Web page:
There is something distinctive about the North. As a Lancastrian who has lived on the banks of the Tyne all my adult life, I love it all from the Albert Docks to the Hull waterfront and up to the moors of Northumberland and Cumberland. I have always felt in discussions of Englishness vs Britishness a crucial link has been missed out. Not whether you are from the Government Office region for the North East, North West or Yorkshire and the Humber. I am a Northerner. I always feel like I have a lot in common with people from the north than I have with other people. A certain wry sense of humour and a pride in our heritage.
All very good but what is the political interest? After Labours failed regional project and the overwhelming vote in the North East against a regional assembly there is still a gap in Britain for an effective voice below the nation state but above that of local councils. I was up in Scotland recently for the Edinburgh festival and the sense that you are in a region of the country that makes the best of its membership of the UK but does its own thing when there is a better local answer was strong. Despite the current coalitions good intentions to devolve power to the citizen and to local councils, it is all too easily a power that can be taken away by the next centralising government, which is most Westminster governments after a few years!
I think the Local Enterprise Partnerships (LEPs) that will replace the Regional Development Agencies will be fine for local business support. However, on areas like how we turn around our great Northern cities, which despite a lot of tarting up of the city centres under Labour lack a strong private sector with enough indigenous companies to mean we can be in control of our destiny, a genuine Northern voice would be useful. A lot of times on issues such as Education and housing the English solution dreamt up in Westminster feels like a solution for London. Until these decisions are taken in the North they will not be right for our distinctive region.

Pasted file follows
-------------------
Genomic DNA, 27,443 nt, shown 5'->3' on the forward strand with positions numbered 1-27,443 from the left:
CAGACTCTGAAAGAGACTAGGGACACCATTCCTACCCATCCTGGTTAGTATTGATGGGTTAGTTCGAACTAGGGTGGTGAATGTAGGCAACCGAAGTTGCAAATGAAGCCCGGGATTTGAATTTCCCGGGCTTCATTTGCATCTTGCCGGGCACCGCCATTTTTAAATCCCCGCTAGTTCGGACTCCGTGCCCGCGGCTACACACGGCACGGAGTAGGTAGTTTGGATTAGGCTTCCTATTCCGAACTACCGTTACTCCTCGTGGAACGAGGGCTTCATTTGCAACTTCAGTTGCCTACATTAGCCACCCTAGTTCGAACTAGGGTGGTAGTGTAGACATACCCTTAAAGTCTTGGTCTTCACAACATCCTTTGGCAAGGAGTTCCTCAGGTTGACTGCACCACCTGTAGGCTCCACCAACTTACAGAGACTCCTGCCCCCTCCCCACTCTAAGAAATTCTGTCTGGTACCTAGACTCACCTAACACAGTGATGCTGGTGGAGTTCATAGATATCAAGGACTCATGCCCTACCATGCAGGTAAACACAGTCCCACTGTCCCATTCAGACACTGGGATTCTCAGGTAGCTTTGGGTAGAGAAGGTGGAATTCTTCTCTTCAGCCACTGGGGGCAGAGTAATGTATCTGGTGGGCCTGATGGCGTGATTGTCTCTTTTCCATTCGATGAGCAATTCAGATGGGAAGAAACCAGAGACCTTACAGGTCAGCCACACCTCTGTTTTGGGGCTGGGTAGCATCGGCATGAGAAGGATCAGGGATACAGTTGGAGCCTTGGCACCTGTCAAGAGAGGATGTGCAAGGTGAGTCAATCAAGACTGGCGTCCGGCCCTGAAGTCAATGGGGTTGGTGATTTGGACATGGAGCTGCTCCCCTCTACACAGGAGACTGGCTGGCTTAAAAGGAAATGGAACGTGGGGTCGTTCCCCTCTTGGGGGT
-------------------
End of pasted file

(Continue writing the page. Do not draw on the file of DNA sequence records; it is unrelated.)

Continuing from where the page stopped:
I do not accept the arguments for an English Parliament. There is a need for an English version of the Scottish parliament and the Welsh Assembly to help overturn the centralisation of the UK but England is too large and too disparate for an English Parliament to have any use – the problems of the North are too different to those of the South.
Local Councils need more powers and so do individuals but large areas of public policy, Health, Education and Transport for example need a genuinely Northern answer. Ironically, I think the idea might get more buy in from the public than powers for the North East or other parts of the North. On Teeside, there was a large vote against the assembly and we have seen Tees Valley councils wanting an independent voice from the rest of the North East with call for a separate LEP. A wider northern identity might calm fears that the neighbouring town is taking power away and give the area the scale necessary to differentiate it from local areas but to still keep a distinctive voice.